"To explain rain, he boils water in a coffee pot, compares the steam to clouds, and shows how 'rain' will condense on the sides of a glass held over the spout."
In "Saturday Morning TV," a 1981 book by Gary H. Grossman, Herbert recalled pouring two colorless solutions into one glass and then announced that the solution would turn black before he counted to nine.
"I got up to 20 and decided I'd better stop," he recalled. "I explained that apparently other factors like temperature and acidity had interfered with the experiment."
But as he finished his explanation, the liquid changed color.
"It was embarrassing, certainly, but I discovered the answer," he said. "We hadn't used a fresh solution, so the reaction was slower than expected."
After "Watch Mr. Wizard" ended its 14-year-run in 1965, Herbert showed up frequently on talk shows, including "The Tonight Show" and "Late Night With David Letterman."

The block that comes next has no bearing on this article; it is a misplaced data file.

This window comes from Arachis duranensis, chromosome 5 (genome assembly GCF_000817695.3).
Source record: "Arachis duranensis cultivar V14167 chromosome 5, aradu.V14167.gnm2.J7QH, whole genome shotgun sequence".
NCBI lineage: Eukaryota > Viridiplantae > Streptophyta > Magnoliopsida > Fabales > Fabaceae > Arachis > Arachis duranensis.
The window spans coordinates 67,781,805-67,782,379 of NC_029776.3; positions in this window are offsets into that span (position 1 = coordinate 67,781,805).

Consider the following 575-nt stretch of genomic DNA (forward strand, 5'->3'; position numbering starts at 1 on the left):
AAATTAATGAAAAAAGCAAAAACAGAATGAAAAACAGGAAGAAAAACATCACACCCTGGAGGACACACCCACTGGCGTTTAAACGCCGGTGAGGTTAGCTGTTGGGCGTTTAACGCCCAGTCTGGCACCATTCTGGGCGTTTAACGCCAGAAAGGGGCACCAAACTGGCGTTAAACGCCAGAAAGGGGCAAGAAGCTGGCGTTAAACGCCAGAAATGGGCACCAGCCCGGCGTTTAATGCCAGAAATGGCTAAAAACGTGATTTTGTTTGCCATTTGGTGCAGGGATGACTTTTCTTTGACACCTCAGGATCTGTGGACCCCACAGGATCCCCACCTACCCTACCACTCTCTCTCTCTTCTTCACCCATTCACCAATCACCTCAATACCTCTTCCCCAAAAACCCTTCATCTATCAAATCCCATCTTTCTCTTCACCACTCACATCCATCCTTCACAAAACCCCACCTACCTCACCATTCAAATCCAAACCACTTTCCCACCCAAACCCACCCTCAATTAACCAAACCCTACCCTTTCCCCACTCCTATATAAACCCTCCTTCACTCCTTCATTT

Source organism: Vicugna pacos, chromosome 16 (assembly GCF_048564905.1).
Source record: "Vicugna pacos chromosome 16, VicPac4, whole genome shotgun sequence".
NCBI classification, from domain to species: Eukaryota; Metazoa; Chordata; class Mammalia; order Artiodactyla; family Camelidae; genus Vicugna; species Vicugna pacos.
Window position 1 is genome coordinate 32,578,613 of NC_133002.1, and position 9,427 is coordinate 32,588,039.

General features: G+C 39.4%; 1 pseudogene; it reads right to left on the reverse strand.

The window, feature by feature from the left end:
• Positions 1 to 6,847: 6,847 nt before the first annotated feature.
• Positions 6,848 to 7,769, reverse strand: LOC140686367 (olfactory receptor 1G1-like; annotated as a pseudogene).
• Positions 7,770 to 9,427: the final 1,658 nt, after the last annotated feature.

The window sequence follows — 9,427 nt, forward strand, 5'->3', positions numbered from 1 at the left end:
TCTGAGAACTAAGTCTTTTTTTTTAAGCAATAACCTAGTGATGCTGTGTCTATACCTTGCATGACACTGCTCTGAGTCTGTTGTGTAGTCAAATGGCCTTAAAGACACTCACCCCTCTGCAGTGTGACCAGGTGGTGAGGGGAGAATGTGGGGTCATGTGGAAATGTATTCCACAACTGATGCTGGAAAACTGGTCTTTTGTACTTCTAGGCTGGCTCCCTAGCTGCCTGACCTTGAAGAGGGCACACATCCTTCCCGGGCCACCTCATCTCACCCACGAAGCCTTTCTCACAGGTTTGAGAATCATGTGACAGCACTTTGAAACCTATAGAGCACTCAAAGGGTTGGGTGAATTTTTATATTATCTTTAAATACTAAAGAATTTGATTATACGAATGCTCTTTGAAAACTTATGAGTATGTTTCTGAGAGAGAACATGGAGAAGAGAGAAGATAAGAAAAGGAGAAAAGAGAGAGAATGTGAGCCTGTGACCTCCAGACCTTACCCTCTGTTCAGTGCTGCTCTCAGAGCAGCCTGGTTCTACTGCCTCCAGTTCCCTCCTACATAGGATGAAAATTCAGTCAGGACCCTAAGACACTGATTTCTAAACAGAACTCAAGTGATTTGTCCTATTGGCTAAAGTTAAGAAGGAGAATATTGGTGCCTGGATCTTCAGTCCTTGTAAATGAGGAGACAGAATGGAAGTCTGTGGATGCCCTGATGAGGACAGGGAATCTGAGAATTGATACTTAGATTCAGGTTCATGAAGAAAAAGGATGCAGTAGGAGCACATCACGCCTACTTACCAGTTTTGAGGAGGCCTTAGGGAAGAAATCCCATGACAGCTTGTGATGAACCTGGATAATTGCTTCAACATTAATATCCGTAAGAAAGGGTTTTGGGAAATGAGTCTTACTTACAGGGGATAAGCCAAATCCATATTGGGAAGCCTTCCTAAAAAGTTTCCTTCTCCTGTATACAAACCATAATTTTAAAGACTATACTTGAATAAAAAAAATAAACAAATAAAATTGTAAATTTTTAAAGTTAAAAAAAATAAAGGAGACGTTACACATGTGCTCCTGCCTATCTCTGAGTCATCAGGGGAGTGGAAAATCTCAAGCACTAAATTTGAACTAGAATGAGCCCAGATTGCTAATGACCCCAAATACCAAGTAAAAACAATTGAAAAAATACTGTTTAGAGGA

"Watch Mr. Wizard" was revived in 1971 for a season, and "Mr. Wizard's World" ran on Nickelodeon from 1983 to 1990.
Born July 10, 1917, in Waconia, Minn., Herbert later moved to Minneapolis and then La Crosse, Wis. He graduated from LaCrosse State Teachers College in 1940 and could have taught English or general science — his majors — but he recalled later that he was more interested in the theater.
He worked as an actor and stagehand in a Minnesota theater group before moving to New York City in 1941.
A year later, he volunteered for the Army Air Forces. As a B-24 bomber pilot, he flew 56 missions over Italy, Germany and Yugoslavia and received the Distinguished Flying Cross and the Air Medal with three oak-leaf clusters.
Herbert wrote several books, including "Mr. Wizard's Supermarket Science" and "Mr. Wizard's Experiments for Young Scientists."
In recent years, he helped set up his website, http://www.mrwizardstudios.com .
He is survived by his wife of 34 years, Norma; his two sons and a daughter from his first marriage, Jay and Jeffrey and Jill Rogers; his stepdaughters Kendra Jeffcoat and Kris Nikosey; his stepson, Kim Kasell; and 13 grandchildren.
The family plans to hold a private memorial service.